Recently we wrote about an industry problem that is affecting marketing and sales organizations everywhere: spam calls. For some it’s a mere annoyance, and for others this kind of traffic pumping scheme is a disruptive occurrence that has a negative effect on business. As the CEO of a company that focuses on connecting businesses and customers in conversation (often on the phone), I wanted to spend a little time going over why this is happening and what you can do about it—whether you’re a customer of DialogTech or not.
Not sure if this applies to you? Consider this. If you use a toll-free number for your business, have you noticed an increase in “dead air calls” where there is no one on the line? You may have thought it was a cell phone call from an area with bad service, or another VoIP call that just didn’t work. That may not be the case. It may be a bad actor, a fraudulent caller, attempting to deceitfully make money by calling your phone number. Here’s why they’re doing it and what you can do about it.
Spam comes in multiple formats: instant messaging spam, Usenet newsgroup spam, Web search engine spam, spam in blogs, wiki spam, online classified ads spam, mobile phone messaging spam, and more. In short – we’re not alone. Because the barrier to entry is so low, spammers are numerous, and the volume of unsolicited mail has become very high. In 2011, the estimated figure for spam messages is around seven trillion, and that activity takes place on the phone as well.
Why Do They Do It?
Telephone spammers often make money by misappropriating the toll-free number business model. When you place a toll-free call, multiple carriers are involved in routing and completing your call. Each carrier has a revenue-sharing arrangement with other carriers needed to complete the call. The spammers are getting a piece of this revenue share by partnering with a dishonest telephone carrier—however fractional—hence their motivation to drive traffic.
It would be simpler if the calls were point A to point B, but (much like the Internet itself) calls are handed off between multiple carriers to complete a call. To complicate matters, carriers only see the carriers in the chain in front and behind them. No single carrier has the full route back to the spammer. So it makes it difficult to track—and difficult to stop. And while no one has a way to totally stop these calls from happening, there are a number of options to help offset the volume of these unwanted calls.
What You Can Do
In our last blog about this issue, we mentioned a couple ways to mitigate the problem, including using scheduling to send off-hours calls to voicemail, meaning you would stop calls from being delivered to businesses you know aren’t open. There are other methods as well, and your vendor should be able to offer them.
- Number Cleansing
- This is a basic must-have for businesses with phone numbers. Using clean numbers helps reduce the number of fraudulent calls you receive, because the activity that number sees has been monitored carefully before being released. Our carriers age each phone number for a minimum of 30 days prior to passing them off to DialogTech. Once a number has aged 30 days it enters our database and we continue to actively monitor call activity to the number. Numbers that have been deemed clean will then enter available inventory.
- Number Blacklisting
- Number blacklisting is static in the same way that number cleansing is, and is just as basic. Blacklisting undesired calls is a simple stopgap for fending off undesired calls, but it’s also just that: a stopgap. Spammers are tricky and constantly use different phone numbers, so blacklisting will only keep a few of the callers at bay.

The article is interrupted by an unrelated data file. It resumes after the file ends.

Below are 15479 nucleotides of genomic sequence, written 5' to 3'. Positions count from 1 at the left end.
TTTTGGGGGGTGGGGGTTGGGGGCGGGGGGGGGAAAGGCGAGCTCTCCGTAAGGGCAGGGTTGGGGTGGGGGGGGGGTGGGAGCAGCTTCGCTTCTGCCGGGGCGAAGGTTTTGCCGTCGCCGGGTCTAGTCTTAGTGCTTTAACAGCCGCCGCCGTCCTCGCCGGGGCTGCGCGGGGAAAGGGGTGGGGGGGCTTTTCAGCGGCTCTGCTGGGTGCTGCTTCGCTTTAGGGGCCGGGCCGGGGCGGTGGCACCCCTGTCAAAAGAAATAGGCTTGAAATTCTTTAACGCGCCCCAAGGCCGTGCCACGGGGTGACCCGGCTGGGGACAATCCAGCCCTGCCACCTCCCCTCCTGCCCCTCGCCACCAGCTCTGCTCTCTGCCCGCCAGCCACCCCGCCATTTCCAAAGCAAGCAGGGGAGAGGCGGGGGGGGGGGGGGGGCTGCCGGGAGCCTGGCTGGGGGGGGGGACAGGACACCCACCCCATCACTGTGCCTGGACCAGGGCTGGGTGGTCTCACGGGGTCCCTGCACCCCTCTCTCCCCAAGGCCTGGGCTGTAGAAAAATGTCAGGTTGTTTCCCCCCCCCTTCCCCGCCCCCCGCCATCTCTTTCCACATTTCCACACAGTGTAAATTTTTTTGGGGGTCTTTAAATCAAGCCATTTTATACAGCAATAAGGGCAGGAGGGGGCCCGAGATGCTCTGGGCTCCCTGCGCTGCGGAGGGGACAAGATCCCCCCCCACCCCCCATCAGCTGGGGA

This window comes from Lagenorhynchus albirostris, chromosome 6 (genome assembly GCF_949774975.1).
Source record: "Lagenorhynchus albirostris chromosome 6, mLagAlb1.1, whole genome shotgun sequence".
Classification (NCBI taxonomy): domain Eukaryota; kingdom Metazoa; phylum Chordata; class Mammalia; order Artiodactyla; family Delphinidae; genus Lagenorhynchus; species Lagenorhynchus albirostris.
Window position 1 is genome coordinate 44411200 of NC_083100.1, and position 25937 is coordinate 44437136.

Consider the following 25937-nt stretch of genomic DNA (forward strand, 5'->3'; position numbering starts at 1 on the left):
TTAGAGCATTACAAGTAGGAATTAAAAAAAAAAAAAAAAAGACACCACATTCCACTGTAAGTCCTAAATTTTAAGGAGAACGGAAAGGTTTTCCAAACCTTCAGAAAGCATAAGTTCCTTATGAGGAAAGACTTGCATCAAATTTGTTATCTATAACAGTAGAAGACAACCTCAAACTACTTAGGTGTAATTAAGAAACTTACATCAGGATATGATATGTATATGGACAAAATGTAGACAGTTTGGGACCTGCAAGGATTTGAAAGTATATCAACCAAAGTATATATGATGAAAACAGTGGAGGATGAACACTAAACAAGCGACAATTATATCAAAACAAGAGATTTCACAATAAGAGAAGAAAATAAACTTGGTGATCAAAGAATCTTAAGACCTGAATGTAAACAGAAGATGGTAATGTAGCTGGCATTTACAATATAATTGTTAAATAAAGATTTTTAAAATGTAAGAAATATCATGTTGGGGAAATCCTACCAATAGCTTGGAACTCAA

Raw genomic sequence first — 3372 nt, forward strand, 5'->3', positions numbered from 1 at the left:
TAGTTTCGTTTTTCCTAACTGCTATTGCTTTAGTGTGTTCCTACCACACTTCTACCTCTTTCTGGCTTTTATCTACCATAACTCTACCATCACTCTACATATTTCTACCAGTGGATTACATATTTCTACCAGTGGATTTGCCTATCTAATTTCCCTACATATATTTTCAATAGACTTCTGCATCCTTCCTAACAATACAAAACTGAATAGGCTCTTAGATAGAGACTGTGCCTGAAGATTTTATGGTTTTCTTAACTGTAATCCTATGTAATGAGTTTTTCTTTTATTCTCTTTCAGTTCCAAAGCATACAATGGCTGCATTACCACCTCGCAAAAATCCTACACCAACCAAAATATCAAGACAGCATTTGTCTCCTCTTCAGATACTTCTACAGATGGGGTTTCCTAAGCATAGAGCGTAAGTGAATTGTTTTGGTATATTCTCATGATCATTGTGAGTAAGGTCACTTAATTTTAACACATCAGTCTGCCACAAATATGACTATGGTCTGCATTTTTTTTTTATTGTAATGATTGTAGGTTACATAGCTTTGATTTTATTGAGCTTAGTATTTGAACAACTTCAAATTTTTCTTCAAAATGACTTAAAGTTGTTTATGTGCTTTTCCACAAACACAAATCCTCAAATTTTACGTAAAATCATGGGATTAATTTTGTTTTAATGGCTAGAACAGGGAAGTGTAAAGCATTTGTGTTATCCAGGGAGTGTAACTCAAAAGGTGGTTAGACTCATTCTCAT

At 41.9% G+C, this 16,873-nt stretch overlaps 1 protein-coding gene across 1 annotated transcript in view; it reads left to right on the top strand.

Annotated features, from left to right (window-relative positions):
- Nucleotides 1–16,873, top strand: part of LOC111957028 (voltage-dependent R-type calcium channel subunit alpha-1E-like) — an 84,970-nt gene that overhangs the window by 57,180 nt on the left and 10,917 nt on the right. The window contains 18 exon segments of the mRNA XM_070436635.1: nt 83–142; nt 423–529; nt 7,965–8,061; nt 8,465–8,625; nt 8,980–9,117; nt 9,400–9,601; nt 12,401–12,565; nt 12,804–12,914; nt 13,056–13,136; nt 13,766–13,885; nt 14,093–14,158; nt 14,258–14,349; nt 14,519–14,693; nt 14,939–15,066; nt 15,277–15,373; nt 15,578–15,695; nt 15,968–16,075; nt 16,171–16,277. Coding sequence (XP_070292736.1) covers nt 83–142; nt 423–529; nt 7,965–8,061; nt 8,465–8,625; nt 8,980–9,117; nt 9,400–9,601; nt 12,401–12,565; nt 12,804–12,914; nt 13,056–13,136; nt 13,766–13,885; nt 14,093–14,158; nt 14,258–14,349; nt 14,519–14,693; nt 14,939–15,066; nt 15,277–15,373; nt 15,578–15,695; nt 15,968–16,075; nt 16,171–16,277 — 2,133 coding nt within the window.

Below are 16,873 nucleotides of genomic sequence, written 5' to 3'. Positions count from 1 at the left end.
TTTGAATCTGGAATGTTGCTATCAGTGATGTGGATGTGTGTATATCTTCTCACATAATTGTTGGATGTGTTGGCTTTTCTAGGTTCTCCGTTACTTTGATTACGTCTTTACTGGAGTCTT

- Pattern Matching
- This is a more sophisticated way of outsmarting spammers, and you shouldn’t work with a call tracking vendor unless they are able to provide this kind of call management. Pattern matching works by monitoring the activity of all the phone numbers under our supervision and looking for patterns: a caller from a single phone number dialing dozens—sometimes hundreds—of numbers simultaneously or in a short amount of time. At DialogTech, we watch for these patterns that act as red flags for fraudulent activity, and are able to screen them appropriately.
There is one more technique worth considering. When dealing with spammers attempting to complete web-based form entries, a common anti-spam technique has been used for many years. On the bottom of a form you will often see an image with number or letters in it. You are asked to enter the number or letters to complete submission of the form. Since it is difficult for computers to read images, this eliminates the majority for fraudulent form submissions.
You can use the same technique for phone calls. When a call arrives, look up the caller ID in your system of record (such as a CRM or back office system). If you see the caller ID is from a current prospect or customers, let the call through without intervention. But if the caller ID is unknown, insert a very basic prompt such as “Please press one for English, two for other languages”. Or have a bit of fun if appropriate for your customers. “Please press one if you are human?” If you want to get even more sophisticated, you can prompt the user for a random number each time.
Even with these tactics at our disposal, spammers are usually clever and are constantly finding new ways to adapt to industry defenses and work around them. Like any battle, it is a continuous pattern of one-upmanship in which spammers attempt to best us, and we develop new ways to combat them.
That being said, having the right partner on your side can certainly make a world of difference. If you have any questions about this, or think it is impacting your business, please reach out to our Customer Success Team at 877-295-5100.